The United States’ ports are vital to the country’s economy. According to the American Association of Port Authorities, port activity through waterborne commerce contributed $729 billion to U.S. international trade and personal income of $44 billion in 2002. With that said, the protection of those ports from environmental and human attacks is vital. Think back to the fallout after hurricanes Katrina and Rita and the furor over the proposed United Arab Emirates port deal (that eventually fell through). The ports are secured and managed by a number of government entities, including but not limited to, port authorities, U.S. Customs, and the U.S. Coast Guard (USCG).
The USCG is responsible for alerting entities, called stakeholders, involved with or affected by the ports (e.g. community governments, law enforcement agencies, and members of the industry) in the event of a terrorist attack, accident, or natural disaster, called critical incidents. The alert conveys proper procedural information for the entities to follow during these events. The Delaware Bay Sector of the USCG covers a tristate port region and includes ports in Philadelphia; Wilmington, DE; and Camden, NJ. This sector of the USCG employs 300 active-duty personnel and supports a stakeholder community of 2,000.
The Delaware Bay Sector of the USCG, like many other sectors, maintained a list of its stakeholder contact information on an Excel spreadsheet. Depending on the stakeholders’ preferences, the contacts could be office phone numbers, mobile phone numbers, fax numbers, and/or e-mail addresses. “When an incident occurred, our staff would identify the appropriate stakeholders to contact and manually phone, e-mail, or fax the appropriate messages,” says Lt. Bill McKinstry of the Delaware Bay Sector of the USCG. “We’d dial numbers one by one, so it was a very slow, time-consuming method.”
INCIDENT RESPONSE TEST SHOWS COMMUNICATION FLAWS
In 2003, the USCG Maritime Safety Office Philadelphia performed a test of the USCG’s ability to respond to and notify stakeholders of a critical incident. Following the exercise, the USCG was able to identify several operational areas that required improvement, namely its communication methods. The USCG realized it needed a real-time, automated alert notification system.
The USCG identified key criteria for the communication solution, including:
- creating contact groups and prioritizing them
- simultaneously broadcasting outbound messages in multiple formats (e.g. videophone, e-mail, instant messenger, and voice over Internet Protocol [VoIP])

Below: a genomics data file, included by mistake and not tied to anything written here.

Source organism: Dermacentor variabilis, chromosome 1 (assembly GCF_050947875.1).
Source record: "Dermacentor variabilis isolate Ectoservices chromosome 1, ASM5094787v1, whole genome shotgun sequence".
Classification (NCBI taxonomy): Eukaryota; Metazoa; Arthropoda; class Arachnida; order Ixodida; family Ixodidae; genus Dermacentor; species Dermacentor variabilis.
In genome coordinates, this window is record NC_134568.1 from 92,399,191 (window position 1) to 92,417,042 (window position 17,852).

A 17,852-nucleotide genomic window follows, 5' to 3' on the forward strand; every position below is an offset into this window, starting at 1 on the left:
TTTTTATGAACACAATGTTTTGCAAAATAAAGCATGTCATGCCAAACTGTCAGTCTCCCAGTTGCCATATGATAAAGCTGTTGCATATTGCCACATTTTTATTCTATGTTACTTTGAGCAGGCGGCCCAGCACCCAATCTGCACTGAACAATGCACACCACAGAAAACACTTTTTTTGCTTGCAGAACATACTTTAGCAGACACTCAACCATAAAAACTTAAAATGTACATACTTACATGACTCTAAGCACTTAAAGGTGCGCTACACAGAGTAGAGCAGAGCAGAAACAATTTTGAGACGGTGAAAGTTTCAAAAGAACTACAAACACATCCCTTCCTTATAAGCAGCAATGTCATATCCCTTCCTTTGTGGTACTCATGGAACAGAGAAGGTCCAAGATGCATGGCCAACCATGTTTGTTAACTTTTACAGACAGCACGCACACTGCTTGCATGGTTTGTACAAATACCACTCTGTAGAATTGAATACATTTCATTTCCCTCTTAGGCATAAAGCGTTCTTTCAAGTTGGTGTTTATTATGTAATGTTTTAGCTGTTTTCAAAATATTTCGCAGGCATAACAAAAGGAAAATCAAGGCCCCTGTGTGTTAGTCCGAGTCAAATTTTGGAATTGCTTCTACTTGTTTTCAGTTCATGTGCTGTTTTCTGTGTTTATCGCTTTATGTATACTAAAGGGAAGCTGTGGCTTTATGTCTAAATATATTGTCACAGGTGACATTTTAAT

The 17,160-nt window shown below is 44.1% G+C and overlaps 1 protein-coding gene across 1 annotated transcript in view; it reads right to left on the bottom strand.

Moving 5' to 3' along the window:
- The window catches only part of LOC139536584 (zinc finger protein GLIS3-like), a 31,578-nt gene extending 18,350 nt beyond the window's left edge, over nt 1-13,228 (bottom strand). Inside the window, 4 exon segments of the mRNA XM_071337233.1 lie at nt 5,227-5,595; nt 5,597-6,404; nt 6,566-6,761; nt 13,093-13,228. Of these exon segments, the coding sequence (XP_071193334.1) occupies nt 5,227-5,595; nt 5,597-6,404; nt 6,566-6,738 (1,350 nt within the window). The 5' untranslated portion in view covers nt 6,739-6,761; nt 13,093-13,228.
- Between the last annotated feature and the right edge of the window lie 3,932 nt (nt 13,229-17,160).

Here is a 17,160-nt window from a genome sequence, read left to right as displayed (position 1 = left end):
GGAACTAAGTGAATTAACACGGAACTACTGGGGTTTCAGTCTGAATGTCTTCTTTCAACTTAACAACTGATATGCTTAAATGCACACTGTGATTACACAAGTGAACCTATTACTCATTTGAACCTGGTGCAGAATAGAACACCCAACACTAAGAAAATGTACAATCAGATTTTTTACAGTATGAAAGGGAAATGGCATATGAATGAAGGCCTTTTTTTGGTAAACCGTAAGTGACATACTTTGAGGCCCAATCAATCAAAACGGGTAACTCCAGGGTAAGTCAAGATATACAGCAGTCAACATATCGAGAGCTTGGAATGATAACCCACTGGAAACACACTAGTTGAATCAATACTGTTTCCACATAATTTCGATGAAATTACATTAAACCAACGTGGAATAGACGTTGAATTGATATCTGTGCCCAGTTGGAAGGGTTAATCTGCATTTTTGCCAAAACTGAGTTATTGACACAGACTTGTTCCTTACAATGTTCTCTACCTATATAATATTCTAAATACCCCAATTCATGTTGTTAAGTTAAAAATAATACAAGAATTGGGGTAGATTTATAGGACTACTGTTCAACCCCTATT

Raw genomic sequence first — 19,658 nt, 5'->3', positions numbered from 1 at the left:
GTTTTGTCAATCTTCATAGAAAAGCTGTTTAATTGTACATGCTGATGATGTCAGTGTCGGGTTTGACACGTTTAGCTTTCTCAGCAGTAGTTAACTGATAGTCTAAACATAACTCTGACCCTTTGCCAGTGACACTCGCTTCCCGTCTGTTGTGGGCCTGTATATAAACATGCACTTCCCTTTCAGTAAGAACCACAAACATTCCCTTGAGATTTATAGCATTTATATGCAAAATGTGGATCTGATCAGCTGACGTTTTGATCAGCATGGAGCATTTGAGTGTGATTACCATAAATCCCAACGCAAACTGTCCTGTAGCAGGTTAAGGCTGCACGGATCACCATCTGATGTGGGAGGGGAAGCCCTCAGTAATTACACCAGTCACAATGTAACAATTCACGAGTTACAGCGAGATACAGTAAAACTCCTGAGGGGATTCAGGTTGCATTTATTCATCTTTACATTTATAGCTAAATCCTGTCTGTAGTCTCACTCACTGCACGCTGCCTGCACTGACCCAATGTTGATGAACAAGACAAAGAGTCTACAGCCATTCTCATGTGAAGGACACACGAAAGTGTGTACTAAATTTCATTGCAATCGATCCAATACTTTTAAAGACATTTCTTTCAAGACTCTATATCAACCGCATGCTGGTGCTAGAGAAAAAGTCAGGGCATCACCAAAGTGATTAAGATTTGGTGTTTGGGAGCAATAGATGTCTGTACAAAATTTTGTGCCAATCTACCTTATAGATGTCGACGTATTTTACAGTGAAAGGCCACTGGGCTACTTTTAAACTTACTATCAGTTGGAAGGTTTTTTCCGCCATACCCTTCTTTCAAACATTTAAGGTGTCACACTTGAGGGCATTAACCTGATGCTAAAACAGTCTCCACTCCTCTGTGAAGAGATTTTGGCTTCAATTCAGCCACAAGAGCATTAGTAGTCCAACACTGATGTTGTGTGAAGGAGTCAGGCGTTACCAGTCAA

- providing authorized personnel with access to required documents and forms from the field, if necessary
- creating electronic time/date stamps on communications and information received and transmitted
- supporting interoperability within the USCG’s existing infrastructure for voice and data networks, including public telephone networks, Internet, VoIP phones, mobile phones, PCs, PDAs, and Microsoft Outlook.
With all of those requirements in mind, the USCG researched possible solutions and implemented the Alert Notification and Incident Command System (ANICS) from vendor Advanced Logic Systems, Inc. (ALSI).
ALSI has a history with the government and municipal sectors and has been a partner of Verizon since 1997, providing government and state agencies with converged communication solutions. The ANICS product is in line with the national Department of Homeland Security solutions and was developed by ALSI in conjunction with the USCG and other government agencies. ANICS is a Web-based solution that allows entities to communicate outside their existing communication systems with a broad community of contacts and/or users. The communication can take place over a range of methods (e.g. voice, e-mail) and with a range of devices (e.g. phones, PDAs). To create the solution for the USCG Sector Delaware Bay, ALSI incorporated the USCG’s spreadsheet of contacts into its database and created password access controls. The contacts can be sorted as needed by the USCG to create groups to send messages. “With ANICS, we can reach port stakeholders regarding any situation almost immediately,” says McKinstry. “We have created 64 groups and can lump the groups together if we wanted to send messages to 400 or 500 people.”
The ANICS solution also reports who received and acknowledged the sent communications. The messages can also include calls to action, such as, “Press #1 if you can respond in 12 hours.” During Hurricane Katrina, the USCG Sector Delaware Bay used the system to communicate with 100 reservists to request their assistance and, if appropriate, dispatch the reservists. From his office PC, McKinstry was able to see in real time the responses from the reservists. “It helps me to see who responded to messages requiring action, so we don’t waste time following up,” he says. “We can thus manage our response to events much more easily and accurately.”